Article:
Despite their demand being met that The Palomino cancel the Black Pussy show, Kaely Cormack, one of the Femme Wave founders, said that although they hadn’t yet spoken to The Palomino management, they had decided to cancel the festival’s shows at the venue anyway.

The Palomino had nothing to do with the band’s name, the staff and management there were in no way endorsing racism or sexism, they were just trying to keep music fans happy, and keep their doors open.

Cormack said that Femme Wave’s relationship with The Palomino is still on good terms, but that the festival’s organizers didn’t want to “be putting performers and fans in jeopardy” because of the controversy this has caused.

However, I have a few criticisms of the ultimatum given to the Palomino.

Offence can be found in anything. It’s purely subjective and dependent on interpretation. Several bands have come through Calgary with names that could be seen as offensive and they weren’t banned from venues because of it.

The Brian Jonestown Massacre played Calgary this past spring. Brian Jones was a notorious abuser of women. The Rolling Stones founder’s drug binges fuelled violent outbursts and several assaults to such a degree that Keith Richards felt he had to rescue Jones’ then-girlfriend, Anita Pallenberg, from further attacks.

Jim Jones was a cult leader who was responsible for the deaths of 918 people at a commune in Guyana. He convinced dozens of women to poison their babies, and their children, before poisoning themselves.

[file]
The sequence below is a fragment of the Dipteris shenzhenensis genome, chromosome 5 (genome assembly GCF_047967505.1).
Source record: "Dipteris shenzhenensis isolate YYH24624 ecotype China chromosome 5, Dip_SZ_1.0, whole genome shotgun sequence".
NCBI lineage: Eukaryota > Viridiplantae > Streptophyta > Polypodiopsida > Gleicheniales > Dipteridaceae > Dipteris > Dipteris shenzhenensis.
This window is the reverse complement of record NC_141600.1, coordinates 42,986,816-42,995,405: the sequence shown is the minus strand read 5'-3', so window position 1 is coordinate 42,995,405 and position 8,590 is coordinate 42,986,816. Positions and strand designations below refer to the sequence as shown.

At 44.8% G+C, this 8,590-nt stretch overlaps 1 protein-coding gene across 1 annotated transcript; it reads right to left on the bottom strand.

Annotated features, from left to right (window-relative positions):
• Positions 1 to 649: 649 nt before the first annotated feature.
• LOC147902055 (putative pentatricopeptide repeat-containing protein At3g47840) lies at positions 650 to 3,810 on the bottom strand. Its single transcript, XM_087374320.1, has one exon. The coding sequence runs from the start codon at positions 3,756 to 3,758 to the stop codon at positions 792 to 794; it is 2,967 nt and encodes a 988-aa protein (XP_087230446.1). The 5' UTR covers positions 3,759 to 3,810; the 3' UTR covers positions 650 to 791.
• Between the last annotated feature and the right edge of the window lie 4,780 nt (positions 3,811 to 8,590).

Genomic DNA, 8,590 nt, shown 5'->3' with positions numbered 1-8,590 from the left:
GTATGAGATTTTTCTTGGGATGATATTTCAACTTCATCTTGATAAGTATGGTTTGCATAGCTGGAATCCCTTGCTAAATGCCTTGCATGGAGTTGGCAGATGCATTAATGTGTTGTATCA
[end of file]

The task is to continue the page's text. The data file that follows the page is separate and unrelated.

Why were they, a band whose name combines these two abusers of women, not boycotted yet Black Pussy was?

Nashville Pussy regularly tour through Calgary, so is the word pussy only offensive when paired with the word black?

Calgary itself is home to many bands with questionable names. The Tontos, The Pygmies, The Fags, SIDS and most notably, Viet Cong, who, after gaining mainstream success and receiving criticism for choosing a name they admitted just sounded cool, recently changed their name to Preoccupations.

Depending on your own personal interpretation, any one of these band names could be seen as offensive. Where does it end? And why does one small faction get to decide for the rest of us?

I applaud Femme Wave for having the guts to take a stand over something they were uncomfortable with, and for challenging us all to think about what we believe is and isn’t acceptable in a decent society. However, I feel that they’ve singled just one group out when many others commit the same offence.

Ultimately, though, while it may make me a bad feminist, until Hill and his band mates start campaigning for David Duke, burning crosses on stage, or advocating for racial re-segregation, then I have about as much right to be offended by Black Pussy as I would by Pearl Jam, Steely Dan or any band you might see at The Gateway. Yes, it’s in bad taste, but that’s not the message the medium is conveying.